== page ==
We go swimming. It's a Wednesday afternoon and the pool is mostly filled with older, Swedish people. They calmly swim their laps, one after another. Muna sits down at the side because she cannot swim. A few minutes after we're in the water, Ghaith asks me when the springboards will be open. I can tell he is already bored. He starts to crawl but Muna tells him to stop immediately. She is anxious to do something wrong, to make someone angry.
Suddenly I hear Arabic music playing. Although I do like this type of music I've definitely overheard it the last days and wonder where it is coming from. I glance over at Muna and see her watching a video on her phone.
Muna's apartment in Qaboun is in the hands of the Free Syrian Army. If they win the war, she has to wear a hijab and sit in the house all day, she says.
"Muna means 'wish, desire'. I have so many wishes, but I never get any. Sometimes, I think I should change my name. But then again I don't believe in those kind of things."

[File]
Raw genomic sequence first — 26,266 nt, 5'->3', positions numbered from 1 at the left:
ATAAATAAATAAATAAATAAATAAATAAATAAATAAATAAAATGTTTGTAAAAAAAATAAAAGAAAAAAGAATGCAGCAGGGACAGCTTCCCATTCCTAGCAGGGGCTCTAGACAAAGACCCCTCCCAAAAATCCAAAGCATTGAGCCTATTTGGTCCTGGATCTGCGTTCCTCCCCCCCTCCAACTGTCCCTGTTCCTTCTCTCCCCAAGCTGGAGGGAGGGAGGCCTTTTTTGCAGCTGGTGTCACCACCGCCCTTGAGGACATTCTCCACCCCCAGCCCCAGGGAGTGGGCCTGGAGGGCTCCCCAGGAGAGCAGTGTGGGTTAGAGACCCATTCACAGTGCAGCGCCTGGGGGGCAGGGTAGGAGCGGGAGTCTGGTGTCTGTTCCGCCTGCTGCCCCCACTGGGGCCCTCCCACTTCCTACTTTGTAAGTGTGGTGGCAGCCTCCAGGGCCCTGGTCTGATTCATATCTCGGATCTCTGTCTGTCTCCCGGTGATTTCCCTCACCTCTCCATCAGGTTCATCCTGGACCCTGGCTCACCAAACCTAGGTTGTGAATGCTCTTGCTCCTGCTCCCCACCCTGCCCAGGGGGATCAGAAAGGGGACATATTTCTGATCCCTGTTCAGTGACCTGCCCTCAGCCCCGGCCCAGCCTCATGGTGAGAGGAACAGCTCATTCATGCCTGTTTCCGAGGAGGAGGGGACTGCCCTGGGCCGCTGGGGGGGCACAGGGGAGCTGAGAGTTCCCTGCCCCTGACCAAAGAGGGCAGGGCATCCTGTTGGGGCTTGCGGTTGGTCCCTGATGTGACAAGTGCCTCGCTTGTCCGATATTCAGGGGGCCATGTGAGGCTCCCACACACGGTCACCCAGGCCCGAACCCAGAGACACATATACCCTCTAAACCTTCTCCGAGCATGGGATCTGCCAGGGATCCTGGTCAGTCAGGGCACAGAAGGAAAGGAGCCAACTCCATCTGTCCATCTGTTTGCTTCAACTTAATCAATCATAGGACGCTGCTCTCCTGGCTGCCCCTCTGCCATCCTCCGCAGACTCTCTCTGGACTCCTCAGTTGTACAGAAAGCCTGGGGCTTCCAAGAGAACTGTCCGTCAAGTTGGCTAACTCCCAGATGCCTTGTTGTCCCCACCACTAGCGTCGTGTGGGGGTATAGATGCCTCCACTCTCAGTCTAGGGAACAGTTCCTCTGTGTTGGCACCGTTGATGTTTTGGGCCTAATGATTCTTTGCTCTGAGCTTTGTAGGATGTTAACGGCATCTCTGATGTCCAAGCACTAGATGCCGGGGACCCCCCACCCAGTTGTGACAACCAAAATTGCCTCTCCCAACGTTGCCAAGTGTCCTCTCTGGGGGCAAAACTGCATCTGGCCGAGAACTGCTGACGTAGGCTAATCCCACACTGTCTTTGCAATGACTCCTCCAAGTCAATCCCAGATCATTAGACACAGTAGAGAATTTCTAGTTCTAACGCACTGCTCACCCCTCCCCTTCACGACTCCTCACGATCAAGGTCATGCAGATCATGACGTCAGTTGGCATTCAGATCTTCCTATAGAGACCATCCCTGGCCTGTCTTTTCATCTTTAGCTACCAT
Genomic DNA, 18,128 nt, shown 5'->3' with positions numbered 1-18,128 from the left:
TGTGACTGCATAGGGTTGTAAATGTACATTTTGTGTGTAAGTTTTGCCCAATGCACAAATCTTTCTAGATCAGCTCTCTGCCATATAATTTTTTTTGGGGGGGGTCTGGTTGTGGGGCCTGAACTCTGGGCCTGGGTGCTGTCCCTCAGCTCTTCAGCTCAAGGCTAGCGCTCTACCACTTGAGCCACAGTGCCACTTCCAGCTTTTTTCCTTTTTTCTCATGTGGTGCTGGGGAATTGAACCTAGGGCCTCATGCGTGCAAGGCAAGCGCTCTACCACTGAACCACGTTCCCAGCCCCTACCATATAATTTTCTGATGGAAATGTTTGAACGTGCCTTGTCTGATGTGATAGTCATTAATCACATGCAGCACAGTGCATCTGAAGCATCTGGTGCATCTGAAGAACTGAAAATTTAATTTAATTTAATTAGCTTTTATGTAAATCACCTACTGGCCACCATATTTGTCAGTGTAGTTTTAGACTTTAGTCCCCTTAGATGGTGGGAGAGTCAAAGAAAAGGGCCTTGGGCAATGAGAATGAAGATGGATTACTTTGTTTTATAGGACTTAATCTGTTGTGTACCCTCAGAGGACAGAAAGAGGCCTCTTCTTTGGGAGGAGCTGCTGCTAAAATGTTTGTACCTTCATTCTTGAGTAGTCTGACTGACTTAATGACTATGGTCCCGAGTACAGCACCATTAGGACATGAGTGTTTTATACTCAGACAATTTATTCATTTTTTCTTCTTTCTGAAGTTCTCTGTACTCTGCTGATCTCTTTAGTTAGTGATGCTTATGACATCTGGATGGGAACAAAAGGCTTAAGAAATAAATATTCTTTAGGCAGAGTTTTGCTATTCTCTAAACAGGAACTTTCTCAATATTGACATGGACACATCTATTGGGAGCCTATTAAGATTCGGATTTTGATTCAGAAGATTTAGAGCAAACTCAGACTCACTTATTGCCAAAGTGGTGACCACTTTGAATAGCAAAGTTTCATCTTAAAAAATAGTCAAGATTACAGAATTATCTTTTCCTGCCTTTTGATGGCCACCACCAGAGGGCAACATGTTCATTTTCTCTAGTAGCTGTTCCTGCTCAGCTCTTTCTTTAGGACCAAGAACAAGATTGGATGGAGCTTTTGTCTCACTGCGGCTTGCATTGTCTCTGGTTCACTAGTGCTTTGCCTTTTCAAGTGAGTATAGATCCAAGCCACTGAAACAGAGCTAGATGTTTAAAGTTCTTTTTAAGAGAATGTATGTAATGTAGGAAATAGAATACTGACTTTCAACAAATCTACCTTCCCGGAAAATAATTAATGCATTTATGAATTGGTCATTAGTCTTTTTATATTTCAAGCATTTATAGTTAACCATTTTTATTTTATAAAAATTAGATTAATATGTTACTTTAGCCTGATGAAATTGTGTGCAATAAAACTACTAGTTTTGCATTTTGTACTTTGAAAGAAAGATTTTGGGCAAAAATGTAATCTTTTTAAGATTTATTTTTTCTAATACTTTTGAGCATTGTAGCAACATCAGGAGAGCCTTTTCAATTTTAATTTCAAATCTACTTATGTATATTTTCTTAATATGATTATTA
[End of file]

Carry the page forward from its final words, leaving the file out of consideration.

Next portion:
When the war is over, Muna wants to return to Syria. Because she used to work for the government and left her job without notice, she would be sent to prison if Assad remains in power.
Muna still likes Assad, but is disappointed in him. She thinks he could have avoided the war if only he had said the right things. When it comes to politics, she tells me her opinions but asks me strictly every time not to publish anything. She is too scared that she will never be able to go back to Syria.
When I last talked to Muna, she had a trainee
job at the local library – unpaid, of course.
Her biggest wish is that Tarek and Ghaith
can finish their school and find a good job.
About the Photographer
As the refugee crisis started, Sina thought to herself: If everyone only helps one person, then we can easily do this. So when she met Muna, she knew this would be the person she should help. Studying Photojournalism for a semester at the Danish School of Media and Journalism, she decided to integrate her friendship to Muna into her final project there.
Normally, Sina studies Photojournalism in Hannover, Germany. She has won the Canon Profifoto Förderpreis and published in various German magazines such as Cicero and Chrismon. When she doesn’t work on independent projects, she likes to play the Hula Hoop or hop on a bike, bus or car and see where it takes her.